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Trade-Offs: An Introduction to Economic Reasoning and Social Issues Paperback – May 1, 2005

ISBN-13: 978-0226902258 ISBN-10: 0226902250 Edition: 4.1.2005

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Product Details

  • Paperback: 112 pages
  • Publisher: University of Chicago Press; 4.1.2005 edition (May 1, 2005)
  • Language: English
  • ISBN-10: 0226902250
  • ISBN-13: 978-0226902258
  • Product Dimensions: 0.4 x 5.2 x 8.3 inches
  • Shipping Weight: 5.3 ounces
  • Average Customer Review: 4.4 out of 5 stars  See all reviews (9 customer reviews)
  • Amazon Best Sellers Rank: #354,380 in Books (See Top 100 in Books)

Editorial Reviews

Review

"Harold Winter's engaging volume is a great starting point for introducing students to the economic approach to policy issues. Where other disciplines see absolutes, economics sees trade-offs. And, as Winter shows, the guidance economics provides as to what these trade-offs are and what balance we should strike is often surprising. Trade-Offs illustrates the broad range of economic reasoning with a wealth of case studies that runs the gamut from auto safety to organ transplants. This book will get students excited about learning economics." - W. Kip Viscusi, Harvard Law School"

From the Inside Flap

When economists wrestle with issues such as unemployment, inflation, or budget deficits, they do so by incorporating an impersonal, detached mode of reasoning. But economists also analyze issues that, to others, do not typically fall within the realm of economic reasoning, such as organ transplants, cigarette addiction, smoking in public, and product safety. Trade-Offs is an introduction to the economic approach to analyzing these controversial public policy issues.

Harold Winter provides readers with the analytical tools needed to identify and understand the trade-offs associated with these topics. By considering both the costs and benefits of potential policy solutions, Winter stresses that real-world policy decision-making is best served by an explicit recognition of as many trade-offs as possible.

Intellectually stimulating yet accessible and entertaining, Trade-Offs will be appreciated by students of economics, public policy, health administration, political science, and law, as well as by anyone who follows current social policy debates.


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Customer Reviews

4.4 out of 5 stars
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Most Helpful Customer Reviews

12 of 15 people found the following review helpful By Dmitri Ulinov on September 23, 2005
Format: Paperback
I love the popular writings of Steven Landsburg, Gary Becker and Walter Williams. This book is in the same vein, bringing jargon-laden economics down to a level of prose that everyone can understand and enjoy. (Most of the jargon and formal modeling in AER articles and econ textbooks is entirely useless.) On top of this, Winter has wit. How many econ professors actually have wit? I've done a study -- it's 5 and Harold Winter can happily put himself in that class now.

And this book vastly outshines "Freakonomics," which is nothing more than a book on measurement (not economic theory as it portends) and a incessant celebration of its authors.

My only critique of "Trade-Offs" is that I wish it were longer. I anxiously await "Trade-Offs II: Revenge of the Neoclassicists."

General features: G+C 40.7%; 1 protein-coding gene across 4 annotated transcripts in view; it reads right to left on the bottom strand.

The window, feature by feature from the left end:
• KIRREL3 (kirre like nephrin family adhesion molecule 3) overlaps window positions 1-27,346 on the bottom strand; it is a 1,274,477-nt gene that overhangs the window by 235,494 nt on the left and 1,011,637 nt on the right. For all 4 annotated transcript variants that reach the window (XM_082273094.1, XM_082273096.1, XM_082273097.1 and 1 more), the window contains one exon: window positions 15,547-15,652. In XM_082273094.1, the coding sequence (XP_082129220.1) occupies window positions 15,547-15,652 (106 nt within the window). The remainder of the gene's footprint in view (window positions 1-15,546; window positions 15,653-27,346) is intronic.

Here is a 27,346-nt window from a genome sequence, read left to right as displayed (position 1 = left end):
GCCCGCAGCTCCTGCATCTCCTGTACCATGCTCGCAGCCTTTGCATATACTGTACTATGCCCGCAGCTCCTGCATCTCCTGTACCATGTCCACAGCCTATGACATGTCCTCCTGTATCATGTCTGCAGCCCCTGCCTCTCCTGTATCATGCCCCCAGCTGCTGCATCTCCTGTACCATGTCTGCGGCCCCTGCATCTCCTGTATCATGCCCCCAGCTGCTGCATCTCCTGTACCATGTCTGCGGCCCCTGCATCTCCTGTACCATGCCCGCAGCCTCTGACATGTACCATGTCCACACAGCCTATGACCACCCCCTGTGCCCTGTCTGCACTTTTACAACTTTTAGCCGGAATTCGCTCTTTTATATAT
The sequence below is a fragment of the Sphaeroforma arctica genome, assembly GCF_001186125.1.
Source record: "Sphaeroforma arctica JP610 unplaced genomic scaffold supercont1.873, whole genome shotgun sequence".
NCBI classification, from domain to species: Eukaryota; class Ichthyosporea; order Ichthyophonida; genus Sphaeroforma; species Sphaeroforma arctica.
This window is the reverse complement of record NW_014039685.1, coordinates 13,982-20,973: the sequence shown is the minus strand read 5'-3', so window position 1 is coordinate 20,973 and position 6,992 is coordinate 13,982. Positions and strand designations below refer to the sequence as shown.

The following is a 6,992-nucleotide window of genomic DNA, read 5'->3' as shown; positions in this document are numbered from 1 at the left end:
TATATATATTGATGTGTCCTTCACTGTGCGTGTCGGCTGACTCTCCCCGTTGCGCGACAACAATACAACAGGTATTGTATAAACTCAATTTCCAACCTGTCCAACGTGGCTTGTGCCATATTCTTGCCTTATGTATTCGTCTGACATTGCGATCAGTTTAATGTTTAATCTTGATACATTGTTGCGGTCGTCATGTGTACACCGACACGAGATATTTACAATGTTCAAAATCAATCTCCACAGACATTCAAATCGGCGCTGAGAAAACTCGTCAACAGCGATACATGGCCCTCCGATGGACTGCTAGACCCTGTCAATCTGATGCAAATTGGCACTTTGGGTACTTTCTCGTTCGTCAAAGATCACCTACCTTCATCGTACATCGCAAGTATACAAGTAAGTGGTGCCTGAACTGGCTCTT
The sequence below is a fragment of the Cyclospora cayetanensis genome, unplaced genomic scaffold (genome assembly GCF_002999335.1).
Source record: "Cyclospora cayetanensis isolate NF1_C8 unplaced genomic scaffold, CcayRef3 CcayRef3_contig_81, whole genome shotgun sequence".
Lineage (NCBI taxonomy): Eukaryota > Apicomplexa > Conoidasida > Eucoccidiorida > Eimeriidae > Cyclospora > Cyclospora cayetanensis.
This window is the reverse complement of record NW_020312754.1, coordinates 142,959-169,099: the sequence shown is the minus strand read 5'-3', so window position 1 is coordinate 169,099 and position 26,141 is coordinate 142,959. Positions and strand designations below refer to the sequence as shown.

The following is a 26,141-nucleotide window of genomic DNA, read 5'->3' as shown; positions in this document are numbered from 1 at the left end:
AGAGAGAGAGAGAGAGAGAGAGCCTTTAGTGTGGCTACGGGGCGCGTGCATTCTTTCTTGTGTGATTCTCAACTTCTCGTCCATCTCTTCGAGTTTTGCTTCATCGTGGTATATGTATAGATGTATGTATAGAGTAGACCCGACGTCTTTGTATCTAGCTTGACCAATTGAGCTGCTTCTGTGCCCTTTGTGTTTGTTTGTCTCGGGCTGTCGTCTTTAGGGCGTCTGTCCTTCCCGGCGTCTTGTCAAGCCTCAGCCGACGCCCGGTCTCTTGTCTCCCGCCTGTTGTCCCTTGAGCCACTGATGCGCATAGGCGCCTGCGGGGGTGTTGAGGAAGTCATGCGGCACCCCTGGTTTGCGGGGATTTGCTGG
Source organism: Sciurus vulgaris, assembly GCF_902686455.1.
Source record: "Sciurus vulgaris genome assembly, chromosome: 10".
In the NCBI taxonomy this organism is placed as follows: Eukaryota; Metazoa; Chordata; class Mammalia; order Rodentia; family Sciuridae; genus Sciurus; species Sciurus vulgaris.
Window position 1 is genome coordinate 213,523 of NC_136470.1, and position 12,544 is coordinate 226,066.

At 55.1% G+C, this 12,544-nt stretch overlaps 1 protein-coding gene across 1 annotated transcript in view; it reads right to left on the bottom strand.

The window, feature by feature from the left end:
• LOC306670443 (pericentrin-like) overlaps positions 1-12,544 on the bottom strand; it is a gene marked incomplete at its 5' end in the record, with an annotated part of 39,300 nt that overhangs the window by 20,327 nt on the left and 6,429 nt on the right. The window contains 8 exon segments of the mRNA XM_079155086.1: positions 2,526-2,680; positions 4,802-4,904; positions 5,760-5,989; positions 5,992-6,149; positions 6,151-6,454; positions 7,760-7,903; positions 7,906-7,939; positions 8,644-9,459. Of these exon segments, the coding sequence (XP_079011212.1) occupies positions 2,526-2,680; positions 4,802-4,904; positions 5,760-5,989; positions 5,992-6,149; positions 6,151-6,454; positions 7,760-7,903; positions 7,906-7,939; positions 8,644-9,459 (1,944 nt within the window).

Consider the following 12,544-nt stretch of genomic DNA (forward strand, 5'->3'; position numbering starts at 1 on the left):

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3 of 3 people found the following review helpful By Arya B. Gaduh on February 8, 2006
Format: Paperback
'Trade-offs' is a good introduction to the economic analysis of policy, with a message clearly conveyed by its title: There are trade-offs for every (public) policy. Excellent for explaining economic analysis to people with little background in economics.

Disagree with the previous reviewer's comparison with Freakonomics: Though both are good, Freakonomics describes things that are at the frontier of current economic research (in an amazingly clear way). So, Freakonomics offers both clarity and novelty, while (at least for most people educated in economics), Trade-Offs mostly offers the former.

I would have given Trade-Offs a four star, but I think it is a bit too short for the money.
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2 of 2 people found the following review helpful By K. on June 23, 2007
Format: Paperback Verified Purchase
This no non-sense, straight to the point book demonstrates clearly that no solutions exist to any social situation. There are only trade-offs. I especially liked his argument that there may be too little smoking in the world.

Winter clearly understands that pleasure, life, and many other things do indeed have a dollar value associated with them. Ignoring this exposes you to a variety of logical flaws, leading to false or misleading solutions.
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By E. A. Crampton on May 22, 2006
Format: Paperback
For the past 6 months or so, I have been frantically searching for a text I can use for a second year policy econ course for non-majors. I'd found nothing that covered the range of topics I wanted or at the appropriate level. This text is perfect; I wish I'd found it before the uni bookstore's cut off date! Each chapter would have to be supplemented with additional readings to provide the appropriate depth, but the coverage is almost perfect for the kind of course I'm teaching. Strongly recommended.
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Format: Kindle Edition Verified Purchase
Winter offers a straightforward discussion of how economists think about social issues--attempting to rein in their personal preferences and emotions in order to get at the real mechanics of policy choices. Thoughtful and illuminating.
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